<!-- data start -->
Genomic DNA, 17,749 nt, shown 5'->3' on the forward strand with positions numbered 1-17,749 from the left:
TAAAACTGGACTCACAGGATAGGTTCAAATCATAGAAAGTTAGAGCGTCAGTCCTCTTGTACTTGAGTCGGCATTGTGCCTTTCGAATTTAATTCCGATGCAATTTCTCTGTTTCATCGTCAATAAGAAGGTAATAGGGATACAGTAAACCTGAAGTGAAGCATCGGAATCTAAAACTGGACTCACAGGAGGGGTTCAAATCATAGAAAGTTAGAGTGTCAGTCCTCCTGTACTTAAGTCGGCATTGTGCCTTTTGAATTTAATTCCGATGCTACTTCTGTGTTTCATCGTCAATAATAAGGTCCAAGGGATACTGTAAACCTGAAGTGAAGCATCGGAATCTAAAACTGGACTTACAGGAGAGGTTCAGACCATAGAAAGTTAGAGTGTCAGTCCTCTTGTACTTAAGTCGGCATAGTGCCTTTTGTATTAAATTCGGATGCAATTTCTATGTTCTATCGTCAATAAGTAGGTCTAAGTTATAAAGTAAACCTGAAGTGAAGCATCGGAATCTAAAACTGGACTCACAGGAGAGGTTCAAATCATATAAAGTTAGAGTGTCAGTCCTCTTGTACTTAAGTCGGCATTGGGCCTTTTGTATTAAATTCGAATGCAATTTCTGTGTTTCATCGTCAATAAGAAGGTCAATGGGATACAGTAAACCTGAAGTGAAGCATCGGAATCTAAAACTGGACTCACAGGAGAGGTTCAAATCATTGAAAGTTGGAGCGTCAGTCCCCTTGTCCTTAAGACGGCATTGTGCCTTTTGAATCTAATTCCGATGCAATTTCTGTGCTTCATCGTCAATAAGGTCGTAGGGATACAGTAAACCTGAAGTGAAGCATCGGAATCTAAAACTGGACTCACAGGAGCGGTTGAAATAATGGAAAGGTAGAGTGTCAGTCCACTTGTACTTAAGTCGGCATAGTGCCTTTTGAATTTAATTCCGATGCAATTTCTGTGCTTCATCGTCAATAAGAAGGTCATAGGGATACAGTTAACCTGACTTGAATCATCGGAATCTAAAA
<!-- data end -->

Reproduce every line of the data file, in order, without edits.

Genomic DNA, 17,749 nt, shown 5'->3' on the forward strand with positions numbered 1-17,749 from the left:
TAAAACTGGACTCACAGGATAGGTTCAAATCATAGAAAGTTAGAGCGTCAGTCCTCTTGTACTTGAGTCGGCATTGTGCCTTTCGAATTTAATTCCGATGCAATTTCTCTGTTTCATCGTCAATAAGAAGGTAATAGGGATACAGTAAACCTGAAGTGAAGCATCGGAATCTAAAACTGGACTCACAGGAGGGGTTCAAATCATAGAAAGTTAGAGTGTCAGTCCTCCTGTACTTAAGTCGGCATTGTGCCTTTTGAATTTAATTCCGATGCTACTTCTGTGTTTCATCGTCAATAATAAGGTCCAAGGGATACTGTAAACCTGAAGTGAAGCATCGGAATCTAAAACTGGACTTACAGGAGAGGTTCAGACCATAGAAAGTTAGAGTGTCAGTCCTCTTGTACTTAAGTCGGCATAGTGCCTTTTGTATTAAATTCGGATGCAATTTCTATGTTCTATCGTCAATAAGTAGGTCTAAGTTATAAAGTAAACCTGAAGTGAAGCATCGGAATCTAAAACTGGACTCACAGGAGAGGTTCAAATCATATAAAGTTAGAGTGTCAGTCCTCTTGTACTTAAGTCGGCATTGGGCCTTTTGTATTAAATTCGAATGCAATTTCTGTGTTTCATCGTCAATAAGAAGGTCAATGGGATACAGTAAACCTGAAGTGAAGCATCGGAATCTAAAACTGGACTCACAGGAGAGGTTCAAATCATTGAAAGTTGGAGCGTCAGTCCCCTTGTCCTTAAGACGGCATTGTGCCTTTTGAATCTAATTCCGATGCAATTTCTGTGCTTCATCGTCAATAAGGTCGTAGGGATACAGTAAACCTGAAGTGAAGCATCGGAATCTAAAACTGGACTCACAGGAGCGGTTGAAATAATGGAAAGGTAGAGTGTCAGTCCACTTGTACTTAAGTCGGCATAGTGCCTTTTGAATTTAATTCCGATGCAATTTCTGTGCTTCATCGTCAATAAGAAGGTCATAGGGATACAGTTAACCTGACTTGAATCATCGGAATCTAAAA